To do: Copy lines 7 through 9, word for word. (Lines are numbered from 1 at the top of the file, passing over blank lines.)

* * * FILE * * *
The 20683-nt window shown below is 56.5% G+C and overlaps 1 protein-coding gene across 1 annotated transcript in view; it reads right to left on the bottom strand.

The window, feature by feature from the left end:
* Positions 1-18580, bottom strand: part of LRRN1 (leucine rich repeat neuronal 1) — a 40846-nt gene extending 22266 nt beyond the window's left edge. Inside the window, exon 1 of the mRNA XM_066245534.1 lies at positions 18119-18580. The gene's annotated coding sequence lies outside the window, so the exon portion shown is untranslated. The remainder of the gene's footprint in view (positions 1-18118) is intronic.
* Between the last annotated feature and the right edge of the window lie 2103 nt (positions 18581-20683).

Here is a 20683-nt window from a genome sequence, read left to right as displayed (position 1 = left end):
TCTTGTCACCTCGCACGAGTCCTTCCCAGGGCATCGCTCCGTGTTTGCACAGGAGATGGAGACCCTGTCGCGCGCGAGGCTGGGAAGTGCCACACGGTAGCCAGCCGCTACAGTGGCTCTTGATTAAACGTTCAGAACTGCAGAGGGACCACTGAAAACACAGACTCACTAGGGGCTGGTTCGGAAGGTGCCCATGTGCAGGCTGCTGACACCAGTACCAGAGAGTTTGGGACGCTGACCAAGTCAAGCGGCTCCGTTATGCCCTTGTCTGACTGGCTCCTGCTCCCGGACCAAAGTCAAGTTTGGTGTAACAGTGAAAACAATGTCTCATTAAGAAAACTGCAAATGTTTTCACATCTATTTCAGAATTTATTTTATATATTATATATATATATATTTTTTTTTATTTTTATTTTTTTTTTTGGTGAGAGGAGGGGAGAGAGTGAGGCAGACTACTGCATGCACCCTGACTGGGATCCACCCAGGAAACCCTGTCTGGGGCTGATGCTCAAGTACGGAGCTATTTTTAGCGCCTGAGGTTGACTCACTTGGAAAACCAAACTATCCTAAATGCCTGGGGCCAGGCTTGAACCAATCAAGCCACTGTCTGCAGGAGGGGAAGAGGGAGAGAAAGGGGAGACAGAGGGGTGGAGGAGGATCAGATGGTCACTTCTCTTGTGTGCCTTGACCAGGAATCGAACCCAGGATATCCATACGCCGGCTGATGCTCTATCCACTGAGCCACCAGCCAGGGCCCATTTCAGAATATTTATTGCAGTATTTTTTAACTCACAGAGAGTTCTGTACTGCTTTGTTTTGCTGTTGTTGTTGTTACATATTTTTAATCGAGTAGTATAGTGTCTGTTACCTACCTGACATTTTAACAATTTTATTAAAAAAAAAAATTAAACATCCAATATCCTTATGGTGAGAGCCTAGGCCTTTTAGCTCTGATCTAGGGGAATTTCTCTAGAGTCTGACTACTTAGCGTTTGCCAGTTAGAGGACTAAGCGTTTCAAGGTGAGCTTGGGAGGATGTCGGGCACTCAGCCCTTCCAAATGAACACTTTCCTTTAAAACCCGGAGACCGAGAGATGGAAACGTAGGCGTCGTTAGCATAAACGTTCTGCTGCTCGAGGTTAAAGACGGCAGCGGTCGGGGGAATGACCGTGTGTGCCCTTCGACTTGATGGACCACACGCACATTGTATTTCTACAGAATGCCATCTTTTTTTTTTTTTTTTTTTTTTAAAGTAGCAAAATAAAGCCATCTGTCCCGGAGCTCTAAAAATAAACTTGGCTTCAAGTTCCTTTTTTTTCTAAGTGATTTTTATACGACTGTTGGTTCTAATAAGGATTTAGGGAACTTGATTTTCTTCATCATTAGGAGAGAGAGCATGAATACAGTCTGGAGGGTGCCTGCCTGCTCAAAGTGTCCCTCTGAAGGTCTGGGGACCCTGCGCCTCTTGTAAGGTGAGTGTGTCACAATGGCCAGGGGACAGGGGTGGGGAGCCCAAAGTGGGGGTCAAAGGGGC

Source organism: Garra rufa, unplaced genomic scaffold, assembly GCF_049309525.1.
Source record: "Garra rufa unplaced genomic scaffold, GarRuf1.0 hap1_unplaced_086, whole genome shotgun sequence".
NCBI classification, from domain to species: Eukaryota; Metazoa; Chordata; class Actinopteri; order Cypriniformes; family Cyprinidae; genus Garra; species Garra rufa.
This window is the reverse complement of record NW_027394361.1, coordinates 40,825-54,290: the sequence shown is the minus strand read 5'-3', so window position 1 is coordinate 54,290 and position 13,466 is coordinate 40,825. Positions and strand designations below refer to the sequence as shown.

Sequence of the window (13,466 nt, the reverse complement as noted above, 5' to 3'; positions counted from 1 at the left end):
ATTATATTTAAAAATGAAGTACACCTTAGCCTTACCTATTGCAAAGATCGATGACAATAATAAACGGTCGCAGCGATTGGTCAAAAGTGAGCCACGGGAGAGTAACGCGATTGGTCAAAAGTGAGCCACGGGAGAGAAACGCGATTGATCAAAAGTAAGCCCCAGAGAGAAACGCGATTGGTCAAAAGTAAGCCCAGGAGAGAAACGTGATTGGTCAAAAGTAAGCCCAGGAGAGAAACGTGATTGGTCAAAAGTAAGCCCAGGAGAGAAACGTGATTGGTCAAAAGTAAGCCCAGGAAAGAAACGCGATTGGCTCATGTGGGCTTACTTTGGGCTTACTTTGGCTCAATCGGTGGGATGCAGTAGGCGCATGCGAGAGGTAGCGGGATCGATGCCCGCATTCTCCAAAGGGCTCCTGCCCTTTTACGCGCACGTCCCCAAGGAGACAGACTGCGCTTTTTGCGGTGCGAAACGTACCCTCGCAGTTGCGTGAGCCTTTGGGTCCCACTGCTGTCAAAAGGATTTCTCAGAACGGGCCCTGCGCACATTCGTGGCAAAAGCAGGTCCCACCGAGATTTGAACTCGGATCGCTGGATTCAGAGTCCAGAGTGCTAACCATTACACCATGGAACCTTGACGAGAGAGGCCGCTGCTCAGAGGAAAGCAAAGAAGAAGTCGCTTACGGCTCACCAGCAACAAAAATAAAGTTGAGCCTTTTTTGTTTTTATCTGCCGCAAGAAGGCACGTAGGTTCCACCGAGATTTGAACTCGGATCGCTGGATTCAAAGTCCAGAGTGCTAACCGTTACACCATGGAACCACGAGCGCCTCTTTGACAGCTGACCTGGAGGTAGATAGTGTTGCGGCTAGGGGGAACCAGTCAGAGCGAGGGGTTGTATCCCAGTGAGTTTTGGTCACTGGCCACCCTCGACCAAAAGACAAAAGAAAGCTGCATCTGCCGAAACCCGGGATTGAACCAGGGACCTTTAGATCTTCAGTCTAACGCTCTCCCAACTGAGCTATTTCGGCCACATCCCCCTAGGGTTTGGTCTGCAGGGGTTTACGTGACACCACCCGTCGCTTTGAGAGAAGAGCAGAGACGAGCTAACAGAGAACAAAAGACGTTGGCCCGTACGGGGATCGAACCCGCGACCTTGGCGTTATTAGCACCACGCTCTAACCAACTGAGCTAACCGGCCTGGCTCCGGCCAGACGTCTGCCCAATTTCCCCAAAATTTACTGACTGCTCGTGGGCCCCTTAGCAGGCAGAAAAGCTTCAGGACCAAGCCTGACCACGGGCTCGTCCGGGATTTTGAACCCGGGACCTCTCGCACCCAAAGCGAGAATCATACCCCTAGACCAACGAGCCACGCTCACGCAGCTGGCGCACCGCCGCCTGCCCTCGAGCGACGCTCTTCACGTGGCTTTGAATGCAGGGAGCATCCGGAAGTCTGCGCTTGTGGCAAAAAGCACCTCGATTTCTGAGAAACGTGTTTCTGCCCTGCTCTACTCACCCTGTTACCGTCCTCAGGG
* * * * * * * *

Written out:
Source organism: Garra rufa, unplaced genomic scaffold, assembly GCF_049309525.1.
Source record: "Garra rufa unplaced genomic scaffold, GarRuf1.0 hap1_unplaced_086, whole genome shotgun sequence".
NCBI classification, from domain to species: Eukaryota; Metazoa; Chordata; class Actinopteri; order Cypriniformes; family Cyprinidae; genus Garra; species Garra rufa.